For the warm odors shoot upward into the very brain, being drawn up by the nostrils. For they did not call those garlands hung about the neck [Greek omitted] because they thought the heart was the seat and citadel of the mind [Greek omitted], for on that account they should rather have called them [Greek omitted], but, as I said before, from their vapor and exhalation. Besides, it is no strange thing that these smells of garlands should be of so considerable a virtue; for some tell us that the shadow of the yew, especially when it blossoms, kills those that sleep under it; and a subtle spirit ariseth from pressed poppy, which suddenly overcomes the unwary squeezers. And there is an herb called alyssus, which to some that take it in their hands, to others that do but look on it, is found a present remedy against the hiccough; and some affirm that planted near the stalls it preserves sheep and goats from the rot and mange. And the rose is called [Greek omitted], probably because it sends forth a stream [Greek omitted] of odors; and for that reason it withers presently. It is a cooler, yet fiery to look upon; and no wonder, for upon the surface a subtile heat, being driven out by the inward heat, looks vivid and appears.


Whether Ivy is of a Hot or Cold Nature.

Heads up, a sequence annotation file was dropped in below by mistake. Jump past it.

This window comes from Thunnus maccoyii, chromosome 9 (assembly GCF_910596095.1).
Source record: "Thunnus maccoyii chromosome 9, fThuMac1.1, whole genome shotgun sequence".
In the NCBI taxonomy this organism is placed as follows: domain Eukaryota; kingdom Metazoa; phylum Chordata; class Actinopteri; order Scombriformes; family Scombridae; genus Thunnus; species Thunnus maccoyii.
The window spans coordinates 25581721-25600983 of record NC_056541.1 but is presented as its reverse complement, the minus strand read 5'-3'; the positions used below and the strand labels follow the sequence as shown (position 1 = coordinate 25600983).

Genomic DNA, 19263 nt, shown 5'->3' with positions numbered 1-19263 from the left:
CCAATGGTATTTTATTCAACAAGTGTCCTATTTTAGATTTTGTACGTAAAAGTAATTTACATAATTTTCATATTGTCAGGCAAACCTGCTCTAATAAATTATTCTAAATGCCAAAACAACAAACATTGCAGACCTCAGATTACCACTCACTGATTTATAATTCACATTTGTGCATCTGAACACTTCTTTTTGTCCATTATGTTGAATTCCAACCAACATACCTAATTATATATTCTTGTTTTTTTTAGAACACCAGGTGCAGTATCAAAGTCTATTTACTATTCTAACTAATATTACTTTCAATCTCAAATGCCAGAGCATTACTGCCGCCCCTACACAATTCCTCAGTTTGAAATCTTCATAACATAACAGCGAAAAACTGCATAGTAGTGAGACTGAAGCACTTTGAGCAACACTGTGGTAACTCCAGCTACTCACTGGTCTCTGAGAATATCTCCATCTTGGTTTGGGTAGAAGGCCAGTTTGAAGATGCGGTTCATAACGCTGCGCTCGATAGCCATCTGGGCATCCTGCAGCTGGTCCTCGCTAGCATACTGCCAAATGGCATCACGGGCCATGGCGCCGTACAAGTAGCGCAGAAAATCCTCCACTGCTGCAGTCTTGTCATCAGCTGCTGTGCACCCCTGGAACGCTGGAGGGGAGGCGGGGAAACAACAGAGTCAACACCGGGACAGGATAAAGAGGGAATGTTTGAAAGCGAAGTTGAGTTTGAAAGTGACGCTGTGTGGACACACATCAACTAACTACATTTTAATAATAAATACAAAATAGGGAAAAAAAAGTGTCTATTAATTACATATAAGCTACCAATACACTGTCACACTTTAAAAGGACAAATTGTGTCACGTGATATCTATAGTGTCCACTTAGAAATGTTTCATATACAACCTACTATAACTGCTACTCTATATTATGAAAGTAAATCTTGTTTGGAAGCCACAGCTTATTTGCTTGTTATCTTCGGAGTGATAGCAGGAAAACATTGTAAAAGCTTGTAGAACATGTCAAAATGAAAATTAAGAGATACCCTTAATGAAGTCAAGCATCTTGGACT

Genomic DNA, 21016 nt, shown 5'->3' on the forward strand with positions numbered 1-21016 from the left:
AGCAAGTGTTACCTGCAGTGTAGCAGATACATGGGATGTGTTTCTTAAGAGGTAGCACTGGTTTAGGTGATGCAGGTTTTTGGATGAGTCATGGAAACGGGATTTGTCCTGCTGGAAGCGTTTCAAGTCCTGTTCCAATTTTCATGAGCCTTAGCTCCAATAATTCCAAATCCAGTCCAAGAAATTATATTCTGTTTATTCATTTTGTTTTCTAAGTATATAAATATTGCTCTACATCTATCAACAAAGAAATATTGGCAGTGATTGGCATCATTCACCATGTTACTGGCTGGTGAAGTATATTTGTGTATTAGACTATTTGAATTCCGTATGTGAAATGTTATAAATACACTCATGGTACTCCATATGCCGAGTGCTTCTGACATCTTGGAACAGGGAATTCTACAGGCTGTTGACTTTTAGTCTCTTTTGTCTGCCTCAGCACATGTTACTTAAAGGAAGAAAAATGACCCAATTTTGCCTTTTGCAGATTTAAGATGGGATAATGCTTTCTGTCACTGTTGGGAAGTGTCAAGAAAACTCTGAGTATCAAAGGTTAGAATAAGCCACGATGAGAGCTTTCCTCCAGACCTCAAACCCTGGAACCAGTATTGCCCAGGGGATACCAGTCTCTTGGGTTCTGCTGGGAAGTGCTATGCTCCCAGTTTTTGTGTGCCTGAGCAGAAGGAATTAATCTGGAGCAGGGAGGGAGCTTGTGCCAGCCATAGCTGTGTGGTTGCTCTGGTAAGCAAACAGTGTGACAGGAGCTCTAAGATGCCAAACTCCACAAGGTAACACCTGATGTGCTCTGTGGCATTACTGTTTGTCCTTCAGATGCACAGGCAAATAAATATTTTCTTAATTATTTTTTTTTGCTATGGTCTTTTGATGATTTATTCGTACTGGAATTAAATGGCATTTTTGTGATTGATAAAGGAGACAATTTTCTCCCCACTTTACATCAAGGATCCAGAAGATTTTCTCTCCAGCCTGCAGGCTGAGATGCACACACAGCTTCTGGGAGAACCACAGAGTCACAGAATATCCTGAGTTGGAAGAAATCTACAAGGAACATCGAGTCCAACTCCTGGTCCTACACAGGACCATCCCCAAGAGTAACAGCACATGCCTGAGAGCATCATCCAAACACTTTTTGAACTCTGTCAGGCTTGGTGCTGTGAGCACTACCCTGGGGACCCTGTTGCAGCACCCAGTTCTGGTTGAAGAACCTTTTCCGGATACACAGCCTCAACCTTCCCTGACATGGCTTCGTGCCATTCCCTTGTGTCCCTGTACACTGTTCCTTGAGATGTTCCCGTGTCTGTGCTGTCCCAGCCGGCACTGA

Upon this discourse, when we all hummed Trypho, Ammonius with a smile said: It is not decent by any contradiction to pull in pieces, like a chaplet, this various and florid discourse of Trypho’s. Yet methinks the ivy is a little oddly interwoven, and unjustly said by its cold powers to temper the heat of strong wine; for it is rather fiery and hot, and its berries steeped in wine make the liquor more apt to inebriate and inflame. And from this cause, as in sticks warped by the fire, proceeds the crookedness of the boughs. And snow, that for many days will lie on other trees, presently melts from the branches of the ivy, and wastes all around, as far as the warmth reaches. But the greatest evidence is this. Theophrastus tells us, that when Alexander commanded Harpalus to plant some Grecian trees in the Babylonian gardens, and — because the climate is very hot and the sun violent — such as were leafy, thick, and fit to make a shade, the ivy only would not grow; though all art and diligence possible were used, it withered and died. For being hot itself, it could not agree with the fiery nature of the soil; for excess in similar qualities is destructive, and therefore we see everything as it were affects its contrary; a cold plant flourishes in a hot ground, and a hot plant is delighted with a cold. Upon which account it is that bleak mountains, exposed to cold winds and snow, bear firs, pines, and the like, full of pitch, fiery, and excellent to make a torch. But besides, Trypho, trees of a cold nature, their little feeble heat not being able to diffuse itself but retiring to the heart, shed their leaves; but their natural oiliness and warmth preserve the laurel, olive, and cypress always green; and the like too in the ivy may be observed. And therefore it is not likely our dear friend Bacchus, who called wine [Greek omitted] intoxicating and himself [Greek omitted], should bring ivy into reputation for being a preservative against drunkenness and an enemy to wine. But in my opinion, as lovers of wine, when they have not any juice of the grape ready, drink ale, mead, cider, or the like; thus he that in winter would have a vine-garland on his head, and finding the vine naked and without leaves, used the ivy that is like it; for its boughs are twisted and irregular, its leaves moist and disorderly confused, but chiefly the berries, like ripening clusters, make an exact representation of the vine. But grant the ivy to be a preservative against drunkenness — that to please you, Trypho, we may name Bachus a physician — still I affirm that power to proceed from its heat, which either opens the pores or helps to digest the wine.